This study investigates language policy and language planning (LPP) in a small private school in an urban area of Puerto Rico. This school is considered an elite school where most of the students are bilingual (Spanish and English) and sometimes multilingual (Spanish, English, French and/or Hebrew). Through the gathering of facts by using ethnographic methods, my goal was to understand how language policy and planning develop at Saint Andrew's School, with a primary focus on the role of the Spanish language in an English immersion setting.
Utilizing Hornberger's and Skilton-Sylvester's (2003) continua of biliteracy framework, this study analyzes how the English and Spanish languages are used, taught and learned. Hornberger (2003,2006) has suggested that "the more the learning contexts allow learners to draw on all points of the continua, the greater are the chances for their full biliterate development." With the above in mind, this study investigates the school's practices, attitudes, beliefs and perceptions towards monolingualism and bilingualism.
By examining the school's history as well as the school's current use of the Spanish and English languages, this study shows that Saint Andrew's school's LPP evolved from a limited bilingual type of program to a bilingual/biliterate type of program. Spanish is now taught as a first language at Saint Andrew's school. Its students acquire excellent English literacy skills and moderate Spanish literacy skills. Their use of both languages is situation specific.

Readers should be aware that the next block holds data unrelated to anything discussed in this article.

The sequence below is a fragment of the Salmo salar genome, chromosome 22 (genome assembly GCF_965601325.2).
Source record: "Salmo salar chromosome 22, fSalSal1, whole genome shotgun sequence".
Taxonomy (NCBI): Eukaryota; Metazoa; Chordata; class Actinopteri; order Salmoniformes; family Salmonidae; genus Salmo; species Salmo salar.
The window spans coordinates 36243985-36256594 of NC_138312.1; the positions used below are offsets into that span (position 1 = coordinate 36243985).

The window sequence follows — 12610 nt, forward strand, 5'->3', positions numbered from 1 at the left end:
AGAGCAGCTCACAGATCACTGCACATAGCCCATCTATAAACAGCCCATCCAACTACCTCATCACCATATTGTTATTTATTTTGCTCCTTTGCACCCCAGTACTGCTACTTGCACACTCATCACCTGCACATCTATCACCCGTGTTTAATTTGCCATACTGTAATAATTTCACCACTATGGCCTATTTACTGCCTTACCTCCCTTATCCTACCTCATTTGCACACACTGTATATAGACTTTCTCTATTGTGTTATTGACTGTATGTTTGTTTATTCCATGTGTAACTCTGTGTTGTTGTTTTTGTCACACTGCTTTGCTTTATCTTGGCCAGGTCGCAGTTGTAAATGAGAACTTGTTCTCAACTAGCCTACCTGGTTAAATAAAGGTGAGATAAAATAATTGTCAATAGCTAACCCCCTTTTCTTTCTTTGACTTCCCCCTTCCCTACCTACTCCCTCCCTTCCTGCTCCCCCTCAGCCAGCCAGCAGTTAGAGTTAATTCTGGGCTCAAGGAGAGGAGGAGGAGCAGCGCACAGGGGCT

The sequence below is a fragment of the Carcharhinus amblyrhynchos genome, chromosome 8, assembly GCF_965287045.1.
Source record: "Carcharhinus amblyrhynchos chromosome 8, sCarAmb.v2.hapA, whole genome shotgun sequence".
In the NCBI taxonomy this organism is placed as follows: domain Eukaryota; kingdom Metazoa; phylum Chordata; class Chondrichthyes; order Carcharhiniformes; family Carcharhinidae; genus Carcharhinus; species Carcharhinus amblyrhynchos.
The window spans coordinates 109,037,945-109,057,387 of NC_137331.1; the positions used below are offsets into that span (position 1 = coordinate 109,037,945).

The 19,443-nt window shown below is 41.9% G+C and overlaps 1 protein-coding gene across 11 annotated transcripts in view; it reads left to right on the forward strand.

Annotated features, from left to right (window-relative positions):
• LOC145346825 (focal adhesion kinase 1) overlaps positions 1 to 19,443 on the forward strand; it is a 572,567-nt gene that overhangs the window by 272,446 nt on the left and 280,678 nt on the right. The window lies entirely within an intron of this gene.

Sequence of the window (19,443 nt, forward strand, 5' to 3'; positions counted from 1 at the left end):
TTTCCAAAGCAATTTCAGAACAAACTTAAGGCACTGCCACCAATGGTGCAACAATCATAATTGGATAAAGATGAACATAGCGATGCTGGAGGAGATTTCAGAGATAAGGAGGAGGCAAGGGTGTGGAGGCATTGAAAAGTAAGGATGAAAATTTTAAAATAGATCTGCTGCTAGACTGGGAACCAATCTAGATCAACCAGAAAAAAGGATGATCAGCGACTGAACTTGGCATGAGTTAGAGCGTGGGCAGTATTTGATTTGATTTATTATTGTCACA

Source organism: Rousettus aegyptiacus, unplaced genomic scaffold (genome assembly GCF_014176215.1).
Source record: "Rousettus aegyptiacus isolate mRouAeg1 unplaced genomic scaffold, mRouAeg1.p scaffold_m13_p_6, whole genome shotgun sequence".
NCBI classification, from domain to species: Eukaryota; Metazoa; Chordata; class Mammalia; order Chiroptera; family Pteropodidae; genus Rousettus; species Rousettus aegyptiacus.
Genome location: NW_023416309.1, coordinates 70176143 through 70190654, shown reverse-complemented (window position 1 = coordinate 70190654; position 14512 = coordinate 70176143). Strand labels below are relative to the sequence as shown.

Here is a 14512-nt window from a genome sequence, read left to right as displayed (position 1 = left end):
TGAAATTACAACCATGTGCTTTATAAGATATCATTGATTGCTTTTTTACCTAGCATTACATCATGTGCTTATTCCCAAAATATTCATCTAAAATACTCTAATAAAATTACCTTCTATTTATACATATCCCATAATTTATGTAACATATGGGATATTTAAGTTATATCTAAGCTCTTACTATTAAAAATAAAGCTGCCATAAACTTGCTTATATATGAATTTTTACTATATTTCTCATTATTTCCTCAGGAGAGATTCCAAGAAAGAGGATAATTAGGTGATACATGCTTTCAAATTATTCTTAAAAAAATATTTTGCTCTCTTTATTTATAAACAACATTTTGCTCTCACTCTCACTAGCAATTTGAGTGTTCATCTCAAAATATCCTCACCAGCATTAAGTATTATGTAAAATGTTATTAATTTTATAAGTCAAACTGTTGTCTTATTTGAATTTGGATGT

|Advisor:||Hornberger, Nancy H.|
|School:||University of Pennsylvania|
|School Location:||United States -- Pennsylvania|
|Source:||DAI-A 70/06, Dissertation Abstracts International|
|Subjects:||Language arts, Bilingual education|
|Keywords:||Bilingualism, Education, Elite, Language planning, Language policy, Policy, Private school, Puerto Rico|
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